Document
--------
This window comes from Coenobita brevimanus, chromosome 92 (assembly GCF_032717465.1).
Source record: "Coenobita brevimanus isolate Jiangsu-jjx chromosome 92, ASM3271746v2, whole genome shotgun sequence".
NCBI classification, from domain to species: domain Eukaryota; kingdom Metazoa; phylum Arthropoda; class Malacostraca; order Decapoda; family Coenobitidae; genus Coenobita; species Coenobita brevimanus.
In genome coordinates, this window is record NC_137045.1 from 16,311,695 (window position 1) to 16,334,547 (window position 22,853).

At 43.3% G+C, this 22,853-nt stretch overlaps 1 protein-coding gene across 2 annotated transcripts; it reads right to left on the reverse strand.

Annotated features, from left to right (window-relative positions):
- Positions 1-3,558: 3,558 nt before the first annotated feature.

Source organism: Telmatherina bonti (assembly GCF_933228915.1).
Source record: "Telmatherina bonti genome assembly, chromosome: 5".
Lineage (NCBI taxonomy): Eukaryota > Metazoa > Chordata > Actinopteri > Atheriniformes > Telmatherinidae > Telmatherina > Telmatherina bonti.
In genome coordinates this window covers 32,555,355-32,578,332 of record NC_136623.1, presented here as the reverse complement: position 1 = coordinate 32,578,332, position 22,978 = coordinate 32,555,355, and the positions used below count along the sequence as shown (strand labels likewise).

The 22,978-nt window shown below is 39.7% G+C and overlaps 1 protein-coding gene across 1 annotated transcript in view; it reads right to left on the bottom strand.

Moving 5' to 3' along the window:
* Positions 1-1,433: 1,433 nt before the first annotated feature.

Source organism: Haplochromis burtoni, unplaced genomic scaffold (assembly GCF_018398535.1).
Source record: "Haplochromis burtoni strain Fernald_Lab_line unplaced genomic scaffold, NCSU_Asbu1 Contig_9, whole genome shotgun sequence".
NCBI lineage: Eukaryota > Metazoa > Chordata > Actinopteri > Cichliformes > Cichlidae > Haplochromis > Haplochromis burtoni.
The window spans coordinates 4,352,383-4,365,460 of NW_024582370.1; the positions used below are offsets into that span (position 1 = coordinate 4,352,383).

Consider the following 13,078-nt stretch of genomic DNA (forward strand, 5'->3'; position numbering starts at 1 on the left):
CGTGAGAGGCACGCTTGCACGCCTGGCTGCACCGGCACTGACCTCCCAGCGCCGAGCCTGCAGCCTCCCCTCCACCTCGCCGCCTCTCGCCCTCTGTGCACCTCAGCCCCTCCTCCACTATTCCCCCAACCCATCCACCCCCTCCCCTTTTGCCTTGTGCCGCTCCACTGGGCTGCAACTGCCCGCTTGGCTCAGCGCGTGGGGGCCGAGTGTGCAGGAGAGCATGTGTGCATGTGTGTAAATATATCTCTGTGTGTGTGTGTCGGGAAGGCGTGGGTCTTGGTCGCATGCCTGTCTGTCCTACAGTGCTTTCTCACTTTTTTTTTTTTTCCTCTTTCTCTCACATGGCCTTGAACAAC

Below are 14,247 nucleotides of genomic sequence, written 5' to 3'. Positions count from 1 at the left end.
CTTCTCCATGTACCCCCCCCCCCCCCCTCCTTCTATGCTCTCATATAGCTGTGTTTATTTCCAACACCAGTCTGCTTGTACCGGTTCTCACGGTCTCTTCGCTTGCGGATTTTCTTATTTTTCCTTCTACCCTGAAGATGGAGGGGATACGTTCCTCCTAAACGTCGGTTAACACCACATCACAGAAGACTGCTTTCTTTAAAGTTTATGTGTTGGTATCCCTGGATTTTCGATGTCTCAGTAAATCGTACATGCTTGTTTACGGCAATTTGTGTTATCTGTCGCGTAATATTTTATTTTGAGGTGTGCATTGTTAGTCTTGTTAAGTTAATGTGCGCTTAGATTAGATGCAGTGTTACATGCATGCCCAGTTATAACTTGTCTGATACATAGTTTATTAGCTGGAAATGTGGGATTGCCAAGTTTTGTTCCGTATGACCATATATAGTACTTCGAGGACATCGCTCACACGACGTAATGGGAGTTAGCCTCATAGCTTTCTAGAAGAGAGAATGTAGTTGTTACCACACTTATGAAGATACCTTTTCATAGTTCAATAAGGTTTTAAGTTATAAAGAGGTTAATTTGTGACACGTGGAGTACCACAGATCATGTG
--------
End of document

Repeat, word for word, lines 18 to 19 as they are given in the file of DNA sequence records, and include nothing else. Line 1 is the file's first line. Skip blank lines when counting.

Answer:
The window spans coordinates 4,352,383-4,365,460 of NW_024582370.1; the positions used below are offsets into that span (position 1 = coordinate 4,352,383).

Consider the following 13,078-nt stretch of genomic DNA (forward strand, 5'->3'; position numbering starts at 1 on the left):